Team Secret’s VALORANT squad has more than a little experience with championship tournaments. Their trip to VALORANT Champions isn’t coach Gilbert “Gibo” Sales Jr’s first inaugural appearance at a Riot Games event.
He was at the first Worlds in 2011 — it was the first time he flew on a plane.
“It feels like it’s destiny to be in Riot’s inaugural tournaments,” Gibo said with a laugh. “I also feel so old.”
Team Secret player Jessie “JessieVash” Cristy Cuyco also attended the first Dota 2 International in 2011, giving this team of Filipino veterans a different type of competitive understanding that they’ve been dying to use on the international VALORANT stage.
Team Secret is finally making it to the global arena
Now, they head over 6,200 miles from their home in the Philippines to Berlin to compete in the last major VALORANT tournament of the year. Even after parting ways with Southeast Asian organization Bren Esports, the Jayvee “DubsteP” Paguirigan-led squad kept their circuit points to qualify.
“I guess having the underdog effect coming into the tournament would give us a small advantage of what’s about to come,” DubsteP said.
Team Secret was one of the best teams in the APAC region in the lead up to Masters 3. They had a 75% series win rate in VCT and other third-party APAC events. Although most of the team believes that the Southeast Asian region has a lot of parity.
“Everything in Southeast Asia is a coin flip,” DubsteP said “Nobody’s better by a gap, I assume everyone is on the same level.”
When push came to shove regarding international travel restrictions during the COVID-19 pandemic, Bren Esports wasn’t able to make the trip to Berlin for Masters 3. They had to watch the tournament from home.
“I did have a watch party for the whole event,” DubsteP said. “I was there watching each and every game with my teammates and wondering what would happen if we were there to compete as well. There were so many “what ifs” going on in my mind at that time.”
They experienced the tournament through fellow Southeast Asian team Paper Rex.
“Watching Paper Rex was heartbreaking for us,” DubsteP said. Paper Rex fell to both Vision Strikers and SuperMassive Blaze before getting knocked out of the tournament. “I expected SMB to win but I didn’t think it would be that close,” DubsteP said during an episode of Showstopper.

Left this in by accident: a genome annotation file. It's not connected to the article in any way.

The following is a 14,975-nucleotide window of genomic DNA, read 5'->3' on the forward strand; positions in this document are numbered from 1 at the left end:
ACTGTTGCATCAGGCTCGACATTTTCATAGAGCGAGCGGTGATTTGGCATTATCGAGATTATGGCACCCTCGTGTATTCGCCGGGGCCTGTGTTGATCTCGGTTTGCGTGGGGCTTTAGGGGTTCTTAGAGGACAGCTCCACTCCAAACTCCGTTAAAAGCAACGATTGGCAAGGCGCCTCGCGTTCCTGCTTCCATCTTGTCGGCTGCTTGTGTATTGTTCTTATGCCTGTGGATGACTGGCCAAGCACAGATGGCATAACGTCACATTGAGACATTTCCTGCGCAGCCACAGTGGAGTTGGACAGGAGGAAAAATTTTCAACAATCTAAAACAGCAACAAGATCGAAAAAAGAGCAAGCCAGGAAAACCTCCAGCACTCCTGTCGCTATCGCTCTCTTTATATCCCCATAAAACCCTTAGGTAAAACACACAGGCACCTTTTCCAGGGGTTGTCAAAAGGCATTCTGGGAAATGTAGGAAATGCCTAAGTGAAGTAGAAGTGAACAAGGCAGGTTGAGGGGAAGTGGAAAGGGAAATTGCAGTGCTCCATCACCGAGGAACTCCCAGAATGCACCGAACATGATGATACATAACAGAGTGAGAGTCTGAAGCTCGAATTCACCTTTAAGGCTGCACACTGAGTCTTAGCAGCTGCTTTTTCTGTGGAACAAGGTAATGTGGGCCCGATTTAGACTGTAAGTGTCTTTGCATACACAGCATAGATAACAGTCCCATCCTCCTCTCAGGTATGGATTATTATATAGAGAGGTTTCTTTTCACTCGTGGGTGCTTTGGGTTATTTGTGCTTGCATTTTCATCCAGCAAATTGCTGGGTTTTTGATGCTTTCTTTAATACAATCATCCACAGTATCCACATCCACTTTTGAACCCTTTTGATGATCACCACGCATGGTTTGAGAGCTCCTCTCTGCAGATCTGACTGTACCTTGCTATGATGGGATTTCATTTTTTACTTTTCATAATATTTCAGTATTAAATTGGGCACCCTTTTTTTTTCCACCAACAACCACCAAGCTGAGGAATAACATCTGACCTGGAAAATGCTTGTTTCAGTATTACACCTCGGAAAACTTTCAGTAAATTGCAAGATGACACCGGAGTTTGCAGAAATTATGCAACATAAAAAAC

Moving to Team Secret from Bren Esports is a reset in more ways than one. The Filipino squad hasn’t played much since the change and they haven’t performed well when they have. Berlin will be their first LAN, the first chance to show off their new strategies and the first chance they’ll get to play against teams like Gambit Esports.
“Moving to Team Secret was kind of overwhelming,” DubsteP said. “Team Secret has an even greater support towards the players but it is expected from a world class banner. Life was okay since we haven’t been in a bootcamp.”
Southeast Asian teams like Team Secret don’t have a lot of experience going up against other international talent. They haven’t played Gambit, unless you count the five Koreans on F4Q changing their display names to the Russian Champions.
There is no solidified Southeast Asian play style in VALORANT and while some teams rely on individual pop-offs, Team Secret is more about strict teamwork. The team is much older — DubsteP is 29 and JessieVash is 31 — compared to other teams.
“[Secret] really relies on each other as a team much more,” said APAC VALORANT commentator Franco “Ilustrado” Bernardino. “They’re much older players so they tend to rely on team play and good decision making instead of individual players popping off. So if they were to shine in Berlin, that’s how they’re going to do it.”
Team work makes the dream work
Paper Rex made a lasting impression in Berlin, both with some of their strategies and Benkai’s antics. A lot of teams are running their Icebox strategy in APAC scrimmages now, according to Ilustrado.
“It’s kind of just whatever works,” Ilustrado said of how Team Secret will make an impact like Paper Rex. “I think everyone has come to expect a lot of individually skilled players in SEA but really good strats and team play is what will help them shine. More of that.”
Team Secret will need to shake off their nerves heading into the competition – they haven’t been in as many live matches as other teams going into Champions – but that doesn’t mean they haven’t been putting in the work to prepare.
You can watch DubsteP and company compete in Group C with Gambit Esports, Team Vikings and Crazy Raccoon on Dec. 1 at VALORANT Champions. All the action will be streamed on the VALORANT Twitch and YouTube channels.